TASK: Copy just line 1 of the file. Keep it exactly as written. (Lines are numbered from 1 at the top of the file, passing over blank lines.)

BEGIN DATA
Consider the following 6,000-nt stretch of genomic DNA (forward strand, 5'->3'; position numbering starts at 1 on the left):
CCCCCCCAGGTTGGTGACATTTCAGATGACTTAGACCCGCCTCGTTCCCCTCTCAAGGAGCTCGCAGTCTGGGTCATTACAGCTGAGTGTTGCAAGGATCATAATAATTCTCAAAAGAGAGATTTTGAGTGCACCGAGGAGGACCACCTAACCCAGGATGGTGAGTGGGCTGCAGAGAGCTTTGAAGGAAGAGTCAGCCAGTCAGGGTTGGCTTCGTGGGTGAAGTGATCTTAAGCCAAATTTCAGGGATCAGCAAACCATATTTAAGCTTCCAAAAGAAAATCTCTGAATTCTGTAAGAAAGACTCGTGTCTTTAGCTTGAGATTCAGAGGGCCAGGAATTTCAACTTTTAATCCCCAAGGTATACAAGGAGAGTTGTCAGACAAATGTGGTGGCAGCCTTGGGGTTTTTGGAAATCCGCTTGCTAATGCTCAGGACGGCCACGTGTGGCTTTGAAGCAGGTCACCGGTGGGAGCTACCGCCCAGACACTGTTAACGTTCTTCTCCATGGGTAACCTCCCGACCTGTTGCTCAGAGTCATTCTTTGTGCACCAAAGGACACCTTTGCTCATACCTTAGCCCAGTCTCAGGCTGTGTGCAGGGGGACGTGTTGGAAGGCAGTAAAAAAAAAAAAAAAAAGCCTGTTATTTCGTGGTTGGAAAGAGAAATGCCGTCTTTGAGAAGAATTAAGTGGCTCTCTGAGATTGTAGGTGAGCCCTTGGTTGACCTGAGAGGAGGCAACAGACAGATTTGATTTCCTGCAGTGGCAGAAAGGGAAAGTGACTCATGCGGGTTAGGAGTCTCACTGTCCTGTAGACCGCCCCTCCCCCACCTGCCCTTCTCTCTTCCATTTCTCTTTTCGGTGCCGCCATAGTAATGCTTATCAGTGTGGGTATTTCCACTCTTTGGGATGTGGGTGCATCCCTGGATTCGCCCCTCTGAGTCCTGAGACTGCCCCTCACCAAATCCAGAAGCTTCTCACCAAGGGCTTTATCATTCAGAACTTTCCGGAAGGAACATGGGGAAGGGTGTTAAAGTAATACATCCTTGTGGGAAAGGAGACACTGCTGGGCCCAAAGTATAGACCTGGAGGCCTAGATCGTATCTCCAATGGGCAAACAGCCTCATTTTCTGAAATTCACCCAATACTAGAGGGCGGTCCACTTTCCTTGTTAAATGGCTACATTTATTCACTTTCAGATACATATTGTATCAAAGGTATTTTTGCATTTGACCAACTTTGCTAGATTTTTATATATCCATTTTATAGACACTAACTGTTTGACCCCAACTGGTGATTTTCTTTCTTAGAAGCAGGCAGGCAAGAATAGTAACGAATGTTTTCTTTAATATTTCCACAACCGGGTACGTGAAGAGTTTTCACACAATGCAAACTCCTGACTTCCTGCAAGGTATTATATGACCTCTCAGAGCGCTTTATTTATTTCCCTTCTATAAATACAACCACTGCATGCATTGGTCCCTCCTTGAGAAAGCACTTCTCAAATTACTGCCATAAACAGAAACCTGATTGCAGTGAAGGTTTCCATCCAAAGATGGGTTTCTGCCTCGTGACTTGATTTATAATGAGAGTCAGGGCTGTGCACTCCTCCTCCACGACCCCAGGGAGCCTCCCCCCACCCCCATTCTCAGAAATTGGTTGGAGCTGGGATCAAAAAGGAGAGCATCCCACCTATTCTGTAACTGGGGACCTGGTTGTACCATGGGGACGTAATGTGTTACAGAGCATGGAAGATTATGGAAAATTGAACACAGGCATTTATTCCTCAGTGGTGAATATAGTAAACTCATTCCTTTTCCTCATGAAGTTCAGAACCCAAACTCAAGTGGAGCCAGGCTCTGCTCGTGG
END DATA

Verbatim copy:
Consider the following 6,000-nt stretch of genomic DNA (forward strand, 5'->3'; position numbering starts at 1 on the left):